The Family Council
May 17, 2007 § 7 Comments
Recently, we began a new practice in my home. We have decided to hold a bi-weekly shura which is much like a family meeting. It was rather interesting because as some of you may know my children are young, the eldest being 5 and the youngest 8 months. But that did not stop the two eldest from expressing their views on various issue that range from the number of shura we should have per month, to a unanimous request for mommy (Umm Hajji) to give a brief lesson on character, manners and conduct after our little meeting.
As the shura ended we each drew a random card from a grey tarboush with eight little cards representing the eight ‘inroads to the heart’ inside. On seven of these cards were the names of different body parts (tongue, eyes, ears, stomach, private parts, hands and feet) and on one of them was written as-salah (the Islamic Ritual Prayer). This is an exercise that my wife and I decided to do as a family after studying Hamza Yusuf and Zaid Shakir’s book, Agenda to Change Our Condition.
In this exercise we would select a card and make a daily intention to guard this area of our lives. Incidentally, I choose ‘the salah’ and my wife choose ‘the ears’ (and Allah knows best). But the reason I am writing this article is because our eldest son selected ‘the stomach’. We began to explain to him exactly what it means to ‘guard the stomach’ mentioning that he should only eat halal food, and if he did not know whether it was halal or not that he should leave it until he was certain. Likewise, he should avoid overeating and excessive consumption of snacks, etc.. That evening he went to sleep pleased with his choice and ready for a day of guarding his stomach.
The following morning is when the confusion began. My wife and I realized on our way to dropping the kids at school that much of what we eat packaged food. In fact it was brought to our attention that we only observe our dietary obligation regarding meat. And then I stumbled upon an article from Turkish Weekly suggested,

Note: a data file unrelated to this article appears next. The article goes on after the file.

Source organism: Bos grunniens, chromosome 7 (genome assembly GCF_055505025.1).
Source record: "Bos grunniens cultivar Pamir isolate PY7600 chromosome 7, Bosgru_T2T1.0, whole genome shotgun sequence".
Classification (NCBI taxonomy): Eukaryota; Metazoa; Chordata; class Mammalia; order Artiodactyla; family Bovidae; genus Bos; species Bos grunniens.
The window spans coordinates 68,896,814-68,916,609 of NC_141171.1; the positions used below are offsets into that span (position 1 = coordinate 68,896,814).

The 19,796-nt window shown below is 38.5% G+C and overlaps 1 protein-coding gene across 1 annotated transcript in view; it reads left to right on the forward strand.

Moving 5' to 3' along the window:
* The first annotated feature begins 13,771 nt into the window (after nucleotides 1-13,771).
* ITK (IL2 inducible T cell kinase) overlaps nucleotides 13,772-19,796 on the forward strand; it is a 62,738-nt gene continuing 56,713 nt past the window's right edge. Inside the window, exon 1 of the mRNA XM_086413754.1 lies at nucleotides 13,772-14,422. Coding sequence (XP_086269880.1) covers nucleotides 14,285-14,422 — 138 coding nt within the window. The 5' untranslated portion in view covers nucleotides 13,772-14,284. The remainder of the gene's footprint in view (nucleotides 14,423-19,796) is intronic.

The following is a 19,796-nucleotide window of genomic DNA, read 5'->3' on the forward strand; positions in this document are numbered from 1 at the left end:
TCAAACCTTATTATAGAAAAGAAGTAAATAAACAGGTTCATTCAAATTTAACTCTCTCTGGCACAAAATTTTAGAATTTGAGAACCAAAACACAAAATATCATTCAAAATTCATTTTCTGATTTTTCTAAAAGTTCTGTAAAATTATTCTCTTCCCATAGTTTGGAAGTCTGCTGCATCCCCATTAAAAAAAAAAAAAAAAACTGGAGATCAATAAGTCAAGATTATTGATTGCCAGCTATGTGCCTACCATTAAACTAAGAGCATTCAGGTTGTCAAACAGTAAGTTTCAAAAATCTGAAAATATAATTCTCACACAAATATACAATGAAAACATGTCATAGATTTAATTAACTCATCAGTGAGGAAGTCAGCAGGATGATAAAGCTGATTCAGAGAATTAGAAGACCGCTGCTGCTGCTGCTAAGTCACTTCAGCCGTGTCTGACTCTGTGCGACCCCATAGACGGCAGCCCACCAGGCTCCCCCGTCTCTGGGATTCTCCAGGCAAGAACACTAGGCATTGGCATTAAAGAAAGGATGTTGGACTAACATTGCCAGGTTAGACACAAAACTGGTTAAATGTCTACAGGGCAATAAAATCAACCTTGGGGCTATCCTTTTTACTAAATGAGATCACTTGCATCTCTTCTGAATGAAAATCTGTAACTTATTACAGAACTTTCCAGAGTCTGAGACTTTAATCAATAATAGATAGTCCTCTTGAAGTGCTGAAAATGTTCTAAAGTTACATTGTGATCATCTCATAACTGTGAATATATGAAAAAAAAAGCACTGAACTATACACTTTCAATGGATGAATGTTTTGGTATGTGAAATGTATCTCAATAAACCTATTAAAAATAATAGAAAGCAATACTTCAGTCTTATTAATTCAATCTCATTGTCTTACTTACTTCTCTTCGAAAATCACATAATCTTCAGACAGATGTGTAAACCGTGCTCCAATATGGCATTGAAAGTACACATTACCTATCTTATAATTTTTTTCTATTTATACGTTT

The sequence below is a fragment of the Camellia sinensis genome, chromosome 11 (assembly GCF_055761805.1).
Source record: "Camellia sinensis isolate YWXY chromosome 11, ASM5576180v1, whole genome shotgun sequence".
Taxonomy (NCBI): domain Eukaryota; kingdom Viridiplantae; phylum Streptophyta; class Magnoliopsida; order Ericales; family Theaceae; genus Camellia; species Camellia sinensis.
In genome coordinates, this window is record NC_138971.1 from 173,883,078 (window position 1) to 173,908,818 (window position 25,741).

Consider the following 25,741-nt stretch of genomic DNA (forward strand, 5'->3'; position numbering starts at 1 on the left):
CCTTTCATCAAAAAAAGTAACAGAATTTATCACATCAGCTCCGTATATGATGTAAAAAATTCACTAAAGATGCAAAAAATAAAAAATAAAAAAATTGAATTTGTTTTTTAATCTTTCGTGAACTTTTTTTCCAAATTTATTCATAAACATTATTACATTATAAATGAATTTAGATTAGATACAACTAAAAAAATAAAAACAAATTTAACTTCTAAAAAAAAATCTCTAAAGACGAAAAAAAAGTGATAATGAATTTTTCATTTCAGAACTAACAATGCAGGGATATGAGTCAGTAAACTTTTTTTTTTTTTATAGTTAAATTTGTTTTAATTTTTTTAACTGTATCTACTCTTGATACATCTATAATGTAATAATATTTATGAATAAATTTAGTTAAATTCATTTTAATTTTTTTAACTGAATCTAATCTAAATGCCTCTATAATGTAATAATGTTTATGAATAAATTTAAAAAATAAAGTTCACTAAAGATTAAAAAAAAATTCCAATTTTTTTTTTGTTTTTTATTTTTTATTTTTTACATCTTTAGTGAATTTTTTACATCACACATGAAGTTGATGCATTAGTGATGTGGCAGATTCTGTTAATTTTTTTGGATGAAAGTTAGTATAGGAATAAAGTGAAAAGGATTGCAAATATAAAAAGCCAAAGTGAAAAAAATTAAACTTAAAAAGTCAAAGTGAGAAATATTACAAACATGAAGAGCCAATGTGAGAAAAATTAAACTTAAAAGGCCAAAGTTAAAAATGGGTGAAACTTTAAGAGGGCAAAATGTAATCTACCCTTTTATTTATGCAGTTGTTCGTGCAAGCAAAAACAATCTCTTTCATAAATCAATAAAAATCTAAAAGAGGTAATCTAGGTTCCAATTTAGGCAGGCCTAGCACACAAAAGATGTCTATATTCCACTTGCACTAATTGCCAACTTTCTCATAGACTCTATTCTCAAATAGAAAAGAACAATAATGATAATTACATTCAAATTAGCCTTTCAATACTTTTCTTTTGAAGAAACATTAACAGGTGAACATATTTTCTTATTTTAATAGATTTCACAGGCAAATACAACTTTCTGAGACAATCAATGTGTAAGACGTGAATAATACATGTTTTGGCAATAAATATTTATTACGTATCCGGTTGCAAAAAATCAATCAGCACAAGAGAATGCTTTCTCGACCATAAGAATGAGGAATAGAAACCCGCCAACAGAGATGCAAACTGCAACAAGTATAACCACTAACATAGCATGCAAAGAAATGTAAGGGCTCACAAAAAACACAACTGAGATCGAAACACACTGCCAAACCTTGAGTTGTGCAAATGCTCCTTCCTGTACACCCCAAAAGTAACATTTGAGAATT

“American Muslims, like Muslim minorities in the West, concern themselves with eating halal meat, which usually focused on slaughtering animals according to Shari`ah. Discovering more about what animals are being fed before being shipped to slaughterhouses, whether Islamic or not, many Muslims are wondering what the term halal meat really implicates.”
This is exactly the question that I have arrived at, what does “halal meat” really mean? The article goes on saying,
“In the United States, it is common to feed chickens, turkeys, pigs and cows the blood, bone and unwanted flesh of farm animals mixed into their regular animal feed.”
So how do you know that the animal was not raised with these types of practices only to be shipped to an Muslim slaughter house and deemed “halal”? How do we know? Who can we trust to speak the truth concerning this matter? There are a growing number of “halal meat” markets here in New York, but as the article says, many are owned by non-Muslims serving the Muslim community and do not know the origins of their meat products.
Our religion says that there is a connection between righteous deeds and eating pure foods. For Muslims purity – in ever aspect of our lives – is so important and I would like to always have access to reliable sources like Zabiha.com to find pure foods to eat at home and on the go. Over the years I have seen lists of products on the Internet, which some put together to identify halal and haram foods here in the U.S. but I always disregard them because it just seemed like common sense to read the ingredients before you purchased or consumed a product. But now with the children it would be nice to be certain about a product but even more so about a company, I know that I would remain loyal to a company that always provided halal foods, such as My Halal Meat but just a bit more affordable.